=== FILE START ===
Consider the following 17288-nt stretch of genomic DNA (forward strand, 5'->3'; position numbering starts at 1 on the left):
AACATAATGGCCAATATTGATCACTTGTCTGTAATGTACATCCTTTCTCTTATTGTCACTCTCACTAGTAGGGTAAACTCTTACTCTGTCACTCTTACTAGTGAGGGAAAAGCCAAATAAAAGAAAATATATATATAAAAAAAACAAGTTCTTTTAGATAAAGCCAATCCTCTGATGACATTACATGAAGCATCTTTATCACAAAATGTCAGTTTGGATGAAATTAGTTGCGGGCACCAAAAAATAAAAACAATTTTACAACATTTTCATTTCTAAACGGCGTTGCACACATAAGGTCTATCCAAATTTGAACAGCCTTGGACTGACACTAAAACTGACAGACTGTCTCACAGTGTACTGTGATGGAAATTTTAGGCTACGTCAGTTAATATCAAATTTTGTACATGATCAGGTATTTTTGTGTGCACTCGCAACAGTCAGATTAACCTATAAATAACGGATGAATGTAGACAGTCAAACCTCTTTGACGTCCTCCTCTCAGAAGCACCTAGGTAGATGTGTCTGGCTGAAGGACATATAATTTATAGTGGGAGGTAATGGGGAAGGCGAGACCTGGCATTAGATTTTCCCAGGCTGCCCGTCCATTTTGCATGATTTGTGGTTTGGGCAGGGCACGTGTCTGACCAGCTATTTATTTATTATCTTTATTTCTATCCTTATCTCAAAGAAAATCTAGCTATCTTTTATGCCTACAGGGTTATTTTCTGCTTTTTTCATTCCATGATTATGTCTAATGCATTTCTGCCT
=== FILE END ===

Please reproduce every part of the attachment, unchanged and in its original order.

Consider the following 17288-nt stretch of genomic DNA (forward strand, 5'->3'; position numbering starts at 1 on the left):
AACATAATGGCCAATATTGATCACTTGTCTGTAATGTACATCCTTTCTCTTATTGTCACTCTCACTAGTAGGGTAAACTCTTACTCTGTCACTCTTACTAGTGAGGGAAAAGCCAAATAAAAGAAAATATATATATAAAAAAAACAAGTTCTTTTAGATAAAGCCAATCCTCTGATGACATTACATGAAGCATCTTTATCACAAAATGTCAGTTTGGATGAAATTAGTTGCGGGCACCAAAAAATAAAAACAATTTTACAACATTTTCATTTCTAAACGGCGTTGCACACATAAGGTCTATCCAAATTTGAACAGCCTTGGACTGACACTAAAACTGACAGACTGTCTCACAGTGTACTGTGATGGAAATTTTAGGCTACGTCAGTTAATATCAAATTTTGTACATGATCAGGTATTTTTGTGTGCACTCGCAACAGTCAGATTAACCTATAAATAACGGATGAATGTAGACAGTCAAACCTCTTTGACGTCCTCCTCTCAGAAGCACCTAGGTAGATGTGTCTGGCTGAAGGACATATAATTTATAGTGGGAGGTAATGGGGAAGGCGAGACCTGGCATTAGATTTTCCCAGGCTGCCCGTCCATTTTGCATGATTTGTGGTTTGGGCAGGGCACGTGTCTGACCAGCTATTTATTTATTATCTTTATTTCTATCCTTATCTCAAAGAAAATCTAGCTATCTTTTATGCCTACAGGGTTATTTTCTGCTTTTTTCATTCCATGATTATGTCTAATGCATTTCTGCCT